The previous tests demonstrated the use of facultative and extreme thermophiles for refractory sulfide gold ores and flotation concentrates. The following tests were conducted on carbonaceous gold ores to evaluate response to bioleaching.
Facultative Thermophile Bioleaching of Carbonaceous Gold Ore
The facultative thermophile S1I was used to pretreat a carbonaceous gold ore under CSTR conditions. This ore is very active, i.e., has a high preg-robbing potential. It contains approximately 1% marcasite and has a head grade of 13.1 mg/kg gold. Pulps were prepared in mineral salts media at either 5% or 15% pulp density and adjusted to pH 1.6-1.7 with sulfuric acid. Samples were inoculated with starter cultures containing S1I and incubated at 50°C.
Because the ore only contained 2% iron, it was leached fairly rapidly; in two days, 50% of the iron was extracted in the 15% pulp and 75% of the iron was extracted in the 5% pulp (Table 3). For the 15% pulp, gold recovery was increased from 8.8% to only 35.9% following bioleaching with the facultative thermophile. However, when the bioleached residue was cyanided in the presence of activated carbon (CIL), gold recovery increased to 93.6%. This indicates that bioleaching had little effect on the preg-robbing characteristics of the ore. Treatment of the native ore by CIL increased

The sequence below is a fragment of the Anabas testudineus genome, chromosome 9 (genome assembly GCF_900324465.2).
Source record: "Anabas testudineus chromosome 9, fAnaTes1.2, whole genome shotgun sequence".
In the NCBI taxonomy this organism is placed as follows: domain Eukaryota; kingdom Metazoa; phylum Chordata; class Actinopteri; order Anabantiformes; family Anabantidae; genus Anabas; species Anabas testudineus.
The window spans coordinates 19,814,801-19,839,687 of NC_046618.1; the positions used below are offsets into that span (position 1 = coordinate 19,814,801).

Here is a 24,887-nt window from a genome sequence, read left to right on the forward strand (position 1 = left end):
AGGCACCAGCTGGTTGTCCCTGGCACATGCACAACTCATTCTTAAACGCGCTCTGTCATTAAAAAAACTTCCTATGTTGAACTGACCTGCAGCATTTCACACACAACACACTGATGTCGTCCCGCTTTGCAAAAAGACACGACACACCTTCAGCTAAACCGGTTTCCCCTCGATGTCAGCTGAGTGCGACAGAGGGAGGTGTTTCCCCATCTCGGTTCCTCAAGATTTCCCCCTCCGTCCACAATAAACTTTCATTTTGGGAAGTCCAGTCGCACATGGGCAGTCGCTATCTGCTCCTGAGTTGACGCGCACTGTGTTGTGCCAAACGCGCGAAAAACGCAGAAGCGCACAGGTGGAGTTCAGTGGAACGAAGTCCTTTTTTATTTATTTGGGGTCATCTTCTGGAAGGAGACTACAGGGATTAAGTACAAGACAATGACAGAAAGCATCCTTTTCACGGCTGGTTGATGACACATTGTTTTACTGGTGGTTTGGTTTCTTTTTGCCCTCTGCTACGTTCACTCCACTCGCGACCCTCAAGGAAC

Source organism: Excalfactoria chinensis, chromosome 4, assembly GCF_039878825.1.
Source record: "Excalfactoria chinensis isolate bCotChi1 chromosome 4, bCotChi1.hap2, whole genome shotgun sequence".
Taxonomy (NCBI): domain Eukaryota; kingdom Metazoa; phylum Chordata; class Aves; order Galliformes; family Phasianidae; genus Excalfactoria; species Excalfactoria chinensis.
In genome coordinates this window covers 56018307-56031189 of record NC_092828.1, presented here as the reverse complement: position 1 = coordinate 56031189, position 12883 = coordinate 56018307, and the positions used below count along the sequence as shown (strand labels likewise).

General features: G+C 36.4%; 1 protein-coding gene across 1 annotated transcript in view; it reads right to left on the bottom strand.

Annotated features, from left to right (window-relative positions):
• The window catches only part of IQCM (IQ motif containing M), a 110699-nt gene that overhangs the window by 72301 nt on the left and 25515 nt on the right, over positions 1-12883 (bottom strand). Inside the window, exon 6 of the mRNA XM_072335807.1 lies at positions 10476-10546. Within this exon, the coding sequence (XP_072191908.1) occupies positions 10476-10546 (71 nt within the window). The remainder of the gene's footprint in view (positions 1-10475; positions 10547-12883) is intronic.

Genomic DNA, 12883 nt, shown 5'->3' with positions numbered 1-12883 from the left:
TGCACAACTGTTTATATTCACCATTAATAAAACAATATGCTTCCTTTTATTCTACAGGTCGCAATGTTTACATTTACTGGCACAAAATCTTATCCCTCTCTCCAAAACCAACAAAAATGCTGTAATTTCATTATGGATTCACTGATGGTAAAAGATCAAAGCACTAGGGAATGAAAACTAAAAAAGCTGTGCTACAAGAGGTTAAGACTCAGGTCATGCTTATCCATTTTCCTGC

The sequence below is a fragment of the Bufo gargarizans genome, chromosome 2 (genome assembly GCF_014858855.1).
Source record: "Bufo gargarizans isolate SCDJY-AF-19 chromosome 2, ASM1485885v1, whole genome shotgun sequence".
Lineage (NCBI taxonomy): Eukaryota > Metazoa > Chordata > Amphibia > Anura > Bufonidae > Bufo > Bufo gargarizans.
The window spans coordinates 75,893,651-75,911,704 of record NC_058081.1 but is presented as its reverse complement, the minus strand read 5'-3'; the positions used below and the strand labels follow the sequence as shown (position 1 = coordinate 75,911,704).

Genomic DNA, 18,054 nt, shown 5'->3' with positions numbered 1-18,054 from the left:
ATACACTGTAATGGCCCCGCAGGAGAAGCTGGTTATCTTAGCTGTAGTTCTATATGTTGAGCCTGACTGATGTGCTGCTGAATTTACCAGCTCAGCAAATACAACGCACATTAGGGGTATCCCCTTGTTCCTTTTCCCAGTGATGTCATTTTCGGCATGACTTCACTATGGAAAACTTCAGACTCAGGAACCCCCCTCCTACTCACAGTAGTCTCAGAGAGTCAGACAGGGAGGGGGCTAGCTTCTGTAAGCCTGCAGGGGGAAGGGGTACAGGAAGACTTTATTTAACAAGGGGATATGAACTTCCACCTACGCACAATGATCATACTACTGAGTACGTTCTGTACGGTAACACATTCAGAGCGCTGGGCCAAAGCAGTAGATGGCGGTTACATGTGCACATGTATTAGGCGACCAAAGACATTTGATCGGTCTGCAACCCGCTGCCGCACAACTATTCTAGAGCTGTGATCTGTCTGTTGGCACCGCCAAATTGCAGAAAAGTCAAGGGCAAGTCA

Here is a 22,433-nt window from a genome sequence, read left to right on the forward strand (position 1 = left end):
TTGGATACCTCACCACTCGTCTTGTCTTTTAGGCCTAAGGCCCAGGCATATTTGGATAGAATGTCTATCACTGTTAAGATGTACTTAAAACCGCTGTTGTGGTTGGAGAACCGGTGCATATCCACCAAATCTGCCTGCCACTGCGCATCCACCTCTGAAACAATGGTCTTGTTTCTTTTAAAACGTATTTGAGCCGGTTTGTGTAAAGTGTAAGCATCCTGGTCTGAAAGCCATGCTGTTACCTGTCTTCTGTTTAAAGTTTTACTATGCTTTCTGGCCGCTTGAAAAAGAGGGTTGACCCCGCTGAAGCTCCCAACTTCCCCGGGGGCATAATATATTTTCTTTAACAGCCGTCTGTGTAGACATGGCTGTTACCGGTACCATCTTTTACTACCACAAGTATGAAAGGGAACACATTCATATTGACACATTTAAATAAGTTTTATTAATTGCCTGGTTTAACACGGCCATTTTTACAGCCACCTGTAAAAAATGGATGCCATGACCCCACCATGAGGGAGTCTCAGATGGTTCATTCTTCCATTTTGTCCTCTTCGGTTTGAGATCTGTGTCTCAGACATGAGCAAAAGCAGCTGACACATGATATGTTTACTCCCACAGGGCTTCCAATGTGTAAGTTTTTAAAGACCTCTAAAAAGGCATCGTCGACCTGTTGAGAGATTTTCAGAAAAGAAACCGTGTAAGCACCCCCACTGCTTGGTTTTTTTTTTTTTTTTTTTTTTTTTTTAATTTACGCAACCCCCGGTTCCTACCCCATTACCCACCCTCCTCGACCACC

gold recovery to only 59.0%, demonstrating that both bioleaching and CIL are required to obtain high gold recoveries from this ore. Because greater iron extraction was achieved from the ore which was bioleached at 5% pulp density, it is likely that CIL-cyanidation would have yielded higher gold recovery from this material; this was not tested because there was insufficient material available. For this ore, then, bioleaching with facultative thermophiles produces a residue which allows greater gold recovery by cyanidation, but CIL is also required to achieve satisfactory yields of precious metal.
Microbial Inhibition of Preg Robbing
As seen in the previous example, the carbonaceous gold ore was still active with respect to preg-robbing even after bioleaching. Four other carbonaceous gold ores were tested to determine how bioleaching affected the preg-robbing potential. Pulps of each ore were prepared at 10% pulp density in mineral salts media and acidified to pH 1.6-1.7 with sulfuric acid. Samples were taken at this time to determine the effect of acidification without bioleaching. The remaining samples were inoculated with the facultative thermophile S16I and incubated in Fernbach flasks at 50°C. Bioleached residues and acidified residues were evaluated for iron extraction and for gold recovery by cyanidation. In addition, the residues were subjected to preg-rob analysis to determine the activity of the treated materials.
For each ore, acidification to pH 1.6-1.7 resulted in significant iron extraction and a substantial drop in preg-robbing potential (Table 4). This